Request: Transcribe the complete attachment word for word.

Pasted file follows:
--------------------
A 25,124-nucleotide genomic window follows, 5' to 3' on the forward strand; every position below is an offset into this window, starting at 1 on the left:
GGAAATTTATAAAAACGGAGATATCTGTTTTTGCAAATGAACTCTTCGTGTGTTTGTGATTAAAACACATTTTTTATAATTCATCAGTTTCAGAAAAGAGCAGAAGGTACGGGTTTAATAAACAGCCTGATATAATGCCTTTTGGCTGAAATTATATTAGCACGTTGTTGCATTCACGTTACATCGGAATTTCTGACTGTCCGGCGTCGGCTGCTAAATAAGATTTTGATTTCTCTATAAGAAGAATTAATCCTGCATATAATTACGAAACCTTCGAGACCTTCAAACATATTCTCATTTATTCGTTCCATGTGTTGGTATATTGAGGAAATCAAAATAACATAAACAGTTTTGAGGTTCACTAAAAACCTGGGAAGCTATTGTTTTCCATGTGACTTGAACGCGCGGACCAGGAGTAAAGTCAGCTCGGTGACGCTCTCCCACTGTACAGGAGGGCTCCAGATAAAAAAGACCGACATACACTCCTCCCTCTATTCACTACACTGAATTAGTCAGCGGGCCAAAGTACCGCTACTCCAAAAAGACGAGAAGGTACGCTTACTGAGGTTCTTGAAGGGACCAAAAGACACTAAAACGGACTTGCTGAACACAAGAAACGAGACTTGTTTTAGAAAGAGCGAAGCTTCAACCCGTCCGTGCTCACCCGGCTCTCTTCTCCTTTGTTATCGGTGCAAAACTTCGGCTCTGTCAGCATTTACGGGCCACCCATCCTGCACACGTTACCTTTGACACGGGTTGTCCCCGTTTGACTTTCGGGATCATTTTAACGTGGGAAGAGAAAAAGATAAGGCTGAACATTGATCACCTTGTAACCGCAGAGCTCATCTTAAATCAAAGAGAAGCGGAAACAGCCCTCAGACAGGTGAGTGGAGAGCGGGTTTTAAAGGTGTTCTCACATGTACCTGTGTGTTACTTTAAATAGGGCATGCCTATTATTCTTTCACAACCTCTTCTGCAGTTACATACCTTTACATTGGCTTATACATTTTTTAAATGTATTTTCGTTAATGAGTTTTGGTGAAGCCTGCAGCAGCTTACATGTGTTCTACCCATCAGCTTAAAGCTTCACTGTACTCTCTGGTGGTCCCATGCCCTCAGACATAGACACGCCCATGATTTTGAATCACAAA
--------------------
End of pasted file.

A 25,124-nucleotide genomic window follows, 5' to 3' on the forward strand; every position below is an offset into this window, starting at 1 on the left:
GGAAATTTATAAAAACGGAGATATCTGTTTTTGCAAATGAACTCTTCGTGTGTTTGTGATTAAAACACATTTTTTATAATTCATCAGTTTCAGAAAAGAGCAGAAGGTACGGGTTTAATAAACAGCCTGATATAATGCCTTTTGGCTGAAATTATATTAGCACGTTGTTGCATTCACGTTACATCGGAATTTCTGACTGTCCGGCGTCGGCTGCTAAATAAGATTTTGATTTCTCTATAAGAAGAATTAATCCTGCATATAATTACGAAACCTTCGAGACCTTCAAACATATTCTCATTTATTCGTTCCATGTGTTGGTATATTGAGGAAATCAAAATAACATAAACAGTTTTGAGGTTCACTAAAAACCTGGGAAGCTATTGTTTTCCATGTGACTTGAACGCGCGGACCAGGAGTAAAGTCAGCTCGGTGACGCTCTCCCACTGTACAGGAGGGCTCCAGATAAAAAAGACCGACATACACTCCTCCCTCTATTCACTACACTGAATTAGTCAGCGGGCCAAAGTACCGCTACTCCAAAAAGACGAGAAGGTACGCTTACTGAGGTTCTTGAAGGGACCAAAAGACACTAAAACGGACTTGCTGAACACAAGAAACGAGACTTGTTTTAGAAAGAGCGAAGCTTCAACCCGTCCGTGCTCACCCGGCTCTCTTCTCCTTTGTTATCGGTGCAAAACTTCGGCTCTGTCAGCATTTACGGGCCACCCATCCTGCACACGTTACCTTTGACACGGGTTGTCCCCGTTTGACTTTCGGGATCATTTTAACGTGGGAAGAGAAAAAGATAAGGCTGAACATTGATCACCTTGTAACCGCAGAGCTCATCTTAAATCAAAGAGAAGCGGAAACAGCCCTCAGACAGGTGAGTGGAGAGCGGGTTTTAAAGGTGTTCTCACATGTACCTGTGTGTTACTTTAAATAGGGCATGCCTATTATTCTTTCACAACCTCTTCTGCAGTTACATACCTTTACATTGGCTTATACATTTTTTAAATGTATTTTCGTTAATGAGTTTTGGTGAAGCCTGCAGCAGCTTACATGTGTTCTACCCATCAGCTTAAAGCTTCACTGTACTCTCTGGTGGTCCCATGCCCTCAGACATAGACACGCCCATGATTTTGAATCACAAA